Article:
Cultural Bias In Psychology


A-Levels PY4 (Controversies) Mind Map on Cultural Bias In Psychology, created by Hayd23 on 27/05/2013.
Mind Map by Hayd23, updated more than 1 year ago
Created by Hayd23 almost 11 years ago

Resource summary

Cultural Bias In Psychology
  1. Alpha bias
    1. assumes there are real and enduring differences between cultural groups
      1. example
        1. Takano and Osaka (1999) reviewed 15 studies that compared the US and Japan in terms or individualism/collectivism


          • Individualism - the principle of being independent  collectivism - the principle of giving a group priority over each individual
          1. found 14/15 studies did NOT support the common view
            1. we would expect members of individualist cultures to be less conformist because they are less orientated towards group norms
      2. Beta bias
        1. ignores or minimises cultural differences
          1. example
            1. intelligence tests are devised by Western psychologists who assume that their view of intelligence applies to all cultures equally
              1. when such tests are used on non-Western cultures, they may appear less intelligent
        2. Ethnocentrism
          1. the use of our own ethnic/cultural group as a basis for judgements about other groups
            1. a tendency to view the beliefs, customs and behaviours of our own group as 'normal', whereas those of other groups are 'strange'
              1. Cultural Relativism
                1. all cultures are equally worthy of respect and that in studying another culture we need to try to understand the way that a particular culture sees the world
                2. Eurocentrism
                  1. a form of ethnocentrism but emphasis is on Western/European theories and ideas, at the expense of other cultures
                3. Bias in studies
                  1. most psychological research is carried out on Americans
                    1. Smith and Bond (1998) - 66% American, 32% European, 2% rest of the world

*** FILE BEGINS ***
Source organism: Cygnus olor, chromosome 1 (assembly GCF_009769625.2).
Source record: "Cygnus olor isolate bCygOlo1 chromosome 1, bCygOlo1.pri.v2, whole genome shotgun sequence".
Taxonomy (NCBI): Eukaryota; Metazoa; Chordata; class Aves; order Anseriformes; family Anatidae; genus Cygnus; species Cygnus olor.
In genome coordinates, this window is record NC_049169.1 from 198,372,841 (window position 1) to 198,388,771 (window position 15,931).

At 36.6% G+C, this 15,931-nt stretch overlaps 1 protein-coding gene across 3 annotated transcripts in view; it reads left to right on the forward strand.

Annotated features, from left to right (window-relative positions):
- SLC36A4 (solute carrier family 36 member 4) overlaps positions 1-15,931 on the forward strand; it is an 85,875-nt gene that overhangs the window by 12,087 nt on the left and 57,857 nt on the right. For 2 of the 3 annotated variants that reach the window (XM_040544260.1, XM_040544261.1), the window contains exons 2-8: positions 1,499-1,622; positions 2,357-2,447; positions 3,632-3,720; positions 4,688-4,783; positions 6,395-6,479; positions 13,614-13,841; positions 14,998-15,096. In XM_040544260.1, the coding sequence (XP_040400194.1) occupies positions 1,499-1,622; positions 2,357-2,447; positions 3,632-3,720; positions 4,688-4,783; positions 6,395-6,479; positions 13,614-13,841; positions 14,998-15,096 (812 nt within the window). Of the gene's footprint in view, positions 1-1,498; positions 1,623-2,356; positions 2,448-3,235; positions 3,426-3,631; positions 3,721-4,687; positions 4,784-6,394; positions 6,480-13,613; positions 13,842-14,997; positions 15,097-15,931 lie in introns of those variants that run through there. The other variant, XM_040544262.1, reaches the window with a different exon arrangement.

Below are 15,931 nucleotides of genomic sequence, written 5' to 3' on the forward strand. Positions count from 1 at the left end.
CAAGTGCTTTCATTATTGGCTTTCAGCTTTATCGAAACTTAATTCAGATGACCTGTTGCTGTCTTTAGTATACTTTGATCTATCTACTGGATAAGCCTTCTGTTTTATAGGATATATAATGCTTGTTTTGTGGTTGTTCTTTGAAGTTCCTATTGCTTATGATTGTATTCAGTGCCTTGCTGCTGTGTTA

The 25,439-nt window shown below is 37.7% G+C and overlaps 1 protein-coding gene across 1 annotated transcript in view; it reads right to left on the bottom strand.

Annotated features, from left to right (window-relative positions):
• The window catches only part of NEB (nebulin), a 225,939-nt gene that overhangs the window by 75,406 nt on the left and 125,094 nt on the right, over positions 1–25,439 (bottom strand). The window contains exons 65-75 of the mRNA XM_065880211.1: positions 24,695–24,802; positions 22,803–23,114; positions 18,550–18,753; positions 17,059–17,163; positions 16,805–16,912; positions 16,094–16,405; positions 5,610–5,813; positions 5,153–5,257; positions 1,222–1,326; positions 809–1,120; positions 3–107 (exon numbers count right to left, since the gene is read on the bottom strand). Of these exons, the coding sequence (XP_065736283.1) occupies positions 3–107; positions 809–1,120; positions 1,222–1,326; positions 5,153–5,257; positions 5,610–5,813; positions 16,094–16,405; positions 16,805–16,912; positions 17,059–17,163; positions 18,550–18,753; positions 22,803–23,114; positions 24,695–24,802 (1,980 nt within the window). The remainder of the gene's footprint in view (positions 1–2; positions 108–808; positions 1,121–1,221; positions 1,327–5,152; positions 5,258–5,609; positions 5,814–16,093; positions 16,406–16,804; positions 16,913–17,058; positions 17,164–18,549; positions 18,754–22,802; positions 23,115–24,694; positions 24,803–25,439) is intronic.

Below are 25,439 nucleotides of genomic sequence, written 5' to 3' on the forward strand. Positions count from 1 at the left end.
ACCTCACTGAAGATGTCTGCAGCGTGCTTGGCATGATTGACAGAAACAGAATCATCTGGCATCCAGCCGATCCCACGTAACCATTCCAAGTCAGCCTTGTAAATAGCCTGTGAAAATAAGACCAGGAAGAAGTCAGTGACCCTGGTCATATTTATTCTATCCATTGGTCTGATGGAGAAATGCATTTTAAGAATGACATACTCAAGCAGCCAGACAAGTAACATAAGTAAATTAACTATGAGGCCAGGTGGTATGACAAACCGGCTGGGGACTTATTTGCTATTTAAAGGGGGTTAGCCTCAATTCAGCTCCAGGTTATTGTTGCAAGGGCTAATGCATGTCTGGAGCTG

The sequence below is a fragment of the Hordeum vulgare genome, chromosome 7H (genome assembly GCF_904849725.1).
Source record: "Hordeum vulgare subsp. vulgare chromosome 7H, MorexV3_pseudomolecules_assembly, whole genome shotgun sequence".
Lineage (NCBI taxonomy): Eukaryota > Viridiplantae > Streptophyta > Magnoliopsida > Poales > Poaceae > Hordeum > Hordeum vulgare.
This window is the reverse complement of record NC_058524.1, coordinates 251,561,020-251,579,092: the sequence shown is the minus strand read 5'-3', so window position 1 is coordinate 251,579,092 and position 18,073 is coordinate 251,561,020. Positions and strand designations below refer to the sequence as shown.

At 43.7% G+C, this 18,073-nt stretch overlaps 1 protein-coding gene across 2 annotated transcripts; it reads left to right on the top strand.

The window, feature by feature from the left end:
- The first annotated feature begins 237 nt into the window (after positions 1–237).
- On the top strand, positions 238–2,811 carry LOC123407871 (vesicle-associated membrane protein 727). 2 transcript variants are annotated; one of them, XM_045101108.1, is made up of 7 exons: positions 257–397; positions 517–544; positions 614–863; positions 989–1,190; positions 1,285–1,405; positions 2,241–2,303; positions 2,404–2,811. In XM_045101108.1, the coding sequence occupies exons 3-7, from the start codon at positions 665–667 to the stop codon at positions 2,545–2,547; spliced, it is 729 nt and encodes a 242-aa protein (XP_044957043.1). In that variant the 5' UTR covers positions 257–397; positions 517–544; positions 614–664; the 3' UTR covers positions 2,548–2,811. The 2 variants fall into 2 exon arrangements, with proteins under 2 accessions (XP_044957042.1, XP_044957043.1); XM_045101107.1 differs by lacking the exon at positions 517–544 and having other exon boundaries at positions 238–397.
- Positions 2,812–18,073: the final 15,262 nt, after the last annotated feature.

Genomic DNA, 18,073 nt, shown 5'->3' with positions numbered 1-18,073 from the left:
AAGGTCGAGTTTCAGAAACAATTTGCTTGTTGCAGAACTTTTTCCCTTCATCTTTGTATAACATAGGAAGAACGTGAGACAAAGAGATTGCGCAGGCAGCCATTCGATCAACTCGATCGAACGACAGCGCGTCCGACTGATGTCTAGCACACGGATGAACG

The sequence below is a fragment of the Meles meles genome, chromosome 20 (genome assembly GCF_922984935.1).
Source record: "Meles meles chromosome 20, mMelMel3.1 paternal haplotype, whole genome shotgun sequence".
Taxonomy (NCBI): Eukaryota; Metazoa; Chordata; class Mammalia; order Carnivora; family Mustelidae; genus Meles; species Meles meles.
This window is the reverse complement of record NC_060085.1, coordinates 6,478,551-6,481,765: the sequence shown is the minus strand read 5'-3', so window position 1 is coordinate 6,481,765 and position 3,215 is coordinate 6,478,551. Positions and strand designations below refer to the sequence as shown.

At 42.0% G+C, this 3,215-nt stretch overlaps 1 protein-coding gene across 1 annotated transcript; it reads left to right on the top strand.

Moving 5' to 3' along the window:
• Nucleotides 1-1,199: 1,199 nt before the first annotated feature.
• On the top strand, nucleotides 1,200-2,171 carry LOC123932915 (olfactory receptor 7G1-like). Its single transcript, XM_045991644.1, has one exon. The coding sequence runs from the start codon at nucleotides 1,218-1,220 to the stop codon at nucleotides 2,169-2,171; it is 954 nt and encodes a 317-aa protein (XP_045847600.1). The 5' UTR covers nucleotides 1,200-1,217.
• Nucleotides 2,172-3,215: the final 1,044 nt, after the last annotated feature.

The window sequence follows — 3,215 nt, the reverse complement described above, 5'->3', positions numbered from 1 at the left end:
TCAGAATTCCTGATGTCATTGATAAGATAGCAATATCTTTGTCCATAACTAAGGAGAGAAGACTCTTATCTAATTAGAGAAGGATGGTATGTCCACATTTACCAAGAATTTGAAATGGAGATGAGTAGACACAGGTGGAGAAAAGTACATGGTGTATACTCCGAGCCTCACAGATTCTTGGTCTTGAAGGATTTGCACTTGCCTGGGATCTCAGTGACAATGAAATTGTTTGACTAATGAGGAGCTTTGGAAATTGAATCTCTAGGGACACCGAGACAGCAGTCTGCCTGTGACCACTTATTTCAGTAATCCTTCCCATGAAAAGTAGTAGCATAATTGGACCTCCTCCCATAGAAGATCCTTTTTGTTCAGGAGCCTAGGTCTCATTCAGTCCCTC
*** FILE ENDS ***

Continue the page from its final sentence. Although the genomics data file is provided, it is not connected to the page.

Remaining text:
1. Sears (1986) - 82% undergraduates, 51% psychology students
                      2. psychology findings are not only unrepresentative on a global scale, but also within Western culture
                      3. Indigenous psychologies
                        1. 'psychology' has traditionally meant Western psychology, with the assumption that psychological knowledge can be applied to the whole of humankind because it holds true in Western society
                          1. psychology has created the need for an alternative view of human behaviour
                            1. one based on indigenous (native) cultures
                              1. most of this research is done in Asia
                                1. Yamagishi (2002) - there are more social psychologists in Asia than in Europe
                                  1. but almost absent in Africa
                                    1. South Africa has a Western individualist conception of psychology, and fails to reflect it's collectivist indigenous culture
                                      1. 90% of psychologists are white, 13% of the population are white
                                2. Afrocentrism
                                  1. a movement whose central proposition is that all blacks have their roots in Africa and that psychological theories must be African-centred and must express African values
                                    1. disputes the view that European values are universally appropriate descriptions of human behaviour that apply equally to Europeans and non-Europeans alike
                                      1. suggests values and cultures of Europeans devalue non-European people and are irrelevant to the life and culture of Africans
                                    2. The emic-etic distinction
                                      1. The emic approach
                                        1. emphasises the uniqueness of every culture by focussing on culturally specific phenomena
                                          1. typically involves indigenous researchers studying their own cultural group
                                            1. findings tend to be significant only to the understanding of behaviour within that culture
                                            2. The etic approach
                                              1. assumes that human behaviour is universal
                                                1. study behaviour from outside a culture and produce findings that are considered to have universal application in psychology
                                                  1. HOWEVER
                                                    1. derived etic
                                                      1. acknowledges the role of cultural factors and recognises that human behaviour differs from one culture to another and the use of methods from other cultures is inappropriate
                                                      2. imposed etic
                                                        1. where cultural influences are ignored
                                                          1. assessments are made using standard (Western) instruments, and interpretations made at face value
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